Delay in VC, Throughput in VC, Clustering in VC, Packet delaying in VC,
Congestion in VC. In these researches, to judge actual estimate of execution of
the VC, we implement it on various network and marching simulators. Hence, the
research and demand of vehicular communication system is increasing broadly.
And the VC system will increase more broadly in overall world. Because the VC
system is not established till now in lot of number of countries.

The
principle purpose of this review paper is to provide help and motivation in the
development of artificial intelligence in the field of vehicles. Hence, the
focus of this review paper is centralized technically on the Deployment,
Characterization of the VANET in 2D/3D with energy efficient routing and hand
off.

The
arrangement of this review paper is produced as following: second segment
present overview about the VANET, third segment present review about deployment
in VC, fourth segment present review about characterization of VANET in VC,
fifth segment present review about simulation tools, sixth segment present application
of VC, seventh segment present review on feature research problems conclusion
of overall review paper finally.

2. VANET Overview

2.1 VANET Architecture

The
architecture of VANET is established with only three thinks V, TWU, and SD 1.
These are V (Vehicles, e.g. car, drone, submarine, etc.), TWU (Transport Way Unit,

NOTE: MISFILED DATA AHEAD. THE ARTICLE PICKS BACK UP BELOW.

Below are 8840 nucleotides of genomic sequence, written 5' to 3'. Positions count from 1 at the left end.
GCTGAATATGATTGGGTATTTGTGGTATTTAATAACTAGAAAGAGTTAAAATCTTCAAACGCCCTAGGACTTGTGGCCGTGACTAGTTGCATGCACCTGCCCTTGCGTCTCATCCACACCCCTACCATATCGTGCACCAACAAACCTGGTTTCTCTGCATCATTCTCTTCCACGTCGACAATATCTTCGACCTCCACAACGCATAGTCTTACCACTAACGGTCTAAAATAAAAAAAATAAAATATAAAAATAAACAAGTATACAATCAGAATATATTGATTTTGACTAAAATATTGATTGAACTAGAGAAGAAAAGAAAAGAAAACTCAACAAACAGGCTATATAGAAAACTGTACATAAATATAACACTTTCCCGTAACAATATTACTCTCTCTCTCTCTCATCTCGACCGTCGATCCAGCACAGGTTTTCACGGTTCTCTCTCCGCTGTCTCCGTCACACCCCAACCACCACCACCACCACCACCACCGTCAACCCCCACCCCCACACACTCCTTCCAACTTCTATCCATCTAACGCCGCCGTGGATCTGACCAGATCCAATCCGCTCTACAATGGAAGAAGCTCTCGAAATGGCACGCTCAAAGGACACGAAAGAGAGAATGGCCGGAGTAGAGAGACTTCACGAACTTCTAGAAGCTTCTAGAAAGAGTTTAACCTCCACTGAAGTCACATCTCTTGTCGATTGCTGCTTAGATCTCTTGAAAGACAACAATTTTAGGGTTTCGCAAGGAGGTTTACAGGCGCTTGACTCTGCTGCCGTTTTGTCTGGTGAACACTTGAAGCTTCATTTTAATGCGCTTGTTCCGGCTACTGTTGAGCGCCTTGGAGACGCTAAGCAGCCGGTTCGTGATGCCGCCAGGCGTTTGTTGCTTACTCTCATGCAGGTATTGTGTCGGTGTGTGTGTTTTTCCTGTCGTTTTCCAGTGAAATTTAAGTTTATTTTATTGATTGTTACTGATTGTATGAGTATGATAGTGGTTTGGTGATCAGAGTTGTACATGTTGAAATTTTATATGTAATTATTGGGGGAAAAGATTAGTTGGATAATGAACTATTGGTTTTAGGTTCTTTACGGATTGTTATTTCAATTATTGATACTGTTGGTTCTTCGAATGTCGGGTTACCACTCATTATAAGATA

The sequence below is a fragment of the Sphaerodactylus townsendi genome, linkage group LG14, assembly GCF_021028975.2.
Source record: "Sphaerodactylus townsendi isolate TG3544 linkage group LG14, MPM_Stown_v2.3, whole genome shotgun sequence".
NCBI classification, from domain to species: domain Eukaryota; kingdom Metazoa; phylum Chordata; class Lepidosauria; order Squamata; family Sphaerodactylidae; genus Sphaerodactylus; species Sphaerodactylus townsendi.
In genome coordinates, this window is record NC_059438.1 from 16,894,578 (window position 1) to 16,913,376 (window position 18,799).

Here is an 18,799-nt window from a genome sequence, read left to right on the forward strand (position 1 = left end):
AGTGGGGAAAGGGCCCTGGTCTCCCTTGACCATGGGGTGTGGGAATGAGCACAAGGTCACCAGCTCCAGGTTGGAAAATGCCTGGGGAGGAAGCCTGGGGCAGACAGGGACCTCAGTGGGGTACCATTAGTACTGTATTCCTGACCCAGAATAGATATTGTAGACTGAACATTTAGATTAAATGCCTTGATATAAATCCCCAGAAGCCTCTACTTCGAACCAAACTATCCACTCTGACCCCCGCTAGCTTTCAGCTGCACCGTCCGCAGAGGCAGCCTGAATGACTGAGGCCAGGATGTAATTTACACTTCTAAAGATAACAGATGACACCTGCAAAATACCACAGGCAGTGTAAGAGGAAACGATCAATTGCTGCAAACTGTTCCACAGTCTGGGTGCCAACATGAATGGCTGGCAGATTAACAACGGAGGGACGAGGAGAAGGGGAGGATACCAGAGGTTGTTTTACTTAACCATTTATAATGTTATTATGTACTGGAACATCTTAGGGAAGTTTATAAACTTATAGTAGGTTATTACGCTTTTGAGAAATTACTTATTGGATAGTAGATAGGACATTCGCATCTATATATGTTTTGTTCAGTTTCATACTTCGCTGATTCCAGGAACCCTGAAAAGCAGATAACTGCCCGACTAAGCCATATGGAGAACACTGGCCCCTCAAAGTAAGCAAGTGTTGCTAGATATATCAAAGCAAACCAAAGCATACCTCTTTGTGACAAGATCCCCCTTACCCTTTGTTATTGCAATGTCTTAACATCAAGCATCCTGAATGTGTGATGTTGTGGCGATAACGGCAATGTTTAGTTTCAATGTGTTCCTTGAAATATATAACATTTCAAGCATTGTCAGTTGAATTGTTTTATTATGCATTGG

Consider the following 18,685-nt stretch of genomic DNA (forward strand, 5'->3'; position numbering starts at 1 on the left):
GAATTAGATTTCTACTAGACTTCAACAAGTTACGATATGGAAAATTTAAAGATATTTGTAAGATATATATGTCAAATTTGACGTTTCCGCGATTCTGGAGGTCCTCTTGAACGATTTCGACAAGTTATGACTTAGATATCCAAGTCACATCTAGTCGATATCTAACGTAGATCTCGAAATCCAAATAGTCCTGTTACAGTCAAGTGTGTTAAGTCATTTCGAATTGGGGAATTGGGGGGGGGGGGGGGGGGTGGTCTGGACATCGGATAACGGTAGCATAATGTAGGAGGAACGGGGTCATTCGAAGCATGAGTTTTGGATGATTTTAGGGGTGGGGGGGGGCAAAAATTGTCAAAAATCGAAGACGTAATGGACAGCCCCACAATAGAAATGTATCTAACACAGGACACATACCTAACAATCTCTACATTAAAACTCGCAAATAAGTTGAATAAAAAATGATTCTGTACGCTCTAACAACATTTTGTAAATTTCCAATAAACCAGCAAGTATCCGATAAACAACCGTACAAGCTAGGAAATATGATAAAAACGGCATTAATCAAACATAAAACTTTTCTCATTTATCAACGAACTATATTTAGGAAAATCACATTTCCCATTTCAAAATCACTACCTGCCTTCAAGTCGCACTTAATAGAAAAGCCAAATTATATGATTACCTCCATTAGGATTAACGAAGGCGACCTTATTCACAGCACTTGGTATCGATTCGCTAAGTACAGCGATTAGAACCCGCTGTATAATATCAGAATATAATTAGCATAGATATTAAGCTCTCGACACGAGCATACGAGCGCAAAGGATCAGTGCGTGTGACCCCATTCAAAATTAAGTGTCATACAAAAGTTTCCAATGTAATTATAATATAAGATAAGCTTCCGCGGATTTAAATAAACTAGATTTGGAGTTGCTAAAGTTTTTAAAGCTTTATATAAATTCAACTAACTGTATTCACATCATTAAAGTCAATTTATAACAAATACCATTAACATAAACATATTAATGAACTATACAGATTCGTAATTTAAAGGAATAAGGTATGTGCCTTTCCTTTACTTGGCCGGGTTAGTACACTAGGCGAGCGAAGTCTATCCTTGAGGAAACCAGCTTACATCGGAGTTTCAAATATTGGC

e.g. roadside unit, airways unit, waterways unit), and SD (substructure
domain). The VC in this architecture can be established using wireless
standards like as IEEE 802.11p. In this architecture, TWU works as the router.
Which range (coverage) should be higher than vehicles range. In this VANET
architecture for VC the vehicles are established with OBU (On Board Unit). This
OBU is consisted with a lot of technologies (e.g. Global Positioning System,
Radio detection, Radar ranging, Laser technology, satellite communication, etc.)
So that vehicles can track location and situation of each other including
destination location. In these vehicles of VC an ELP (Electronic License Plate)
is induced. In this architecture an AOC (Authority of Certification) is exist.
So that, many services (e.g. security, TCP/IP) and applications can be
provided. Fig. 1 shows VANET architecture with an example of vehicular
communication (vehicle to vehicle communication) which is also indicating V2SD
(vehicle to substructure domain) and SD2V (substructure domain to vehicle)
linking.

Fig. 1 VANET Architecture

 

2.2 Brilliant Transportation System

Brilliant
transportation system (BTS) is an example of artificial intelligence. In this, a vehicle itself is capable to
transmit information, receive information and also works as a router for the
broadcasting of information. This BTS is can be used in roadways traffic
system, drones traffic system, etc. The BTS provides two type of VC. First is
V2V (vehicle to vehicle communication) and second is V2SD (vehicle to substructure
domain) or substructure domain to vehicle (SD2V) communication. Fig. 1 shows
this concept with help of roadways traffic system. For the transmission of
information, V2V uses multi-hop communication and V2SD uses single hop
communication. Here inter-vehicle communication is also classified into two
categories. First is naïve broadcasting and second is intelligent broadcasting.
First one is applicable to produce beacons at regular intervals. But in this,
the collisions of messages are occurring due to the large generation of
messages. Whereas in the second method. The messages are generated only on
demand. Hence, the collisions of messages are reduced in the second method. The
high bandwidth linking is provided between TWU and vehicles in this system. So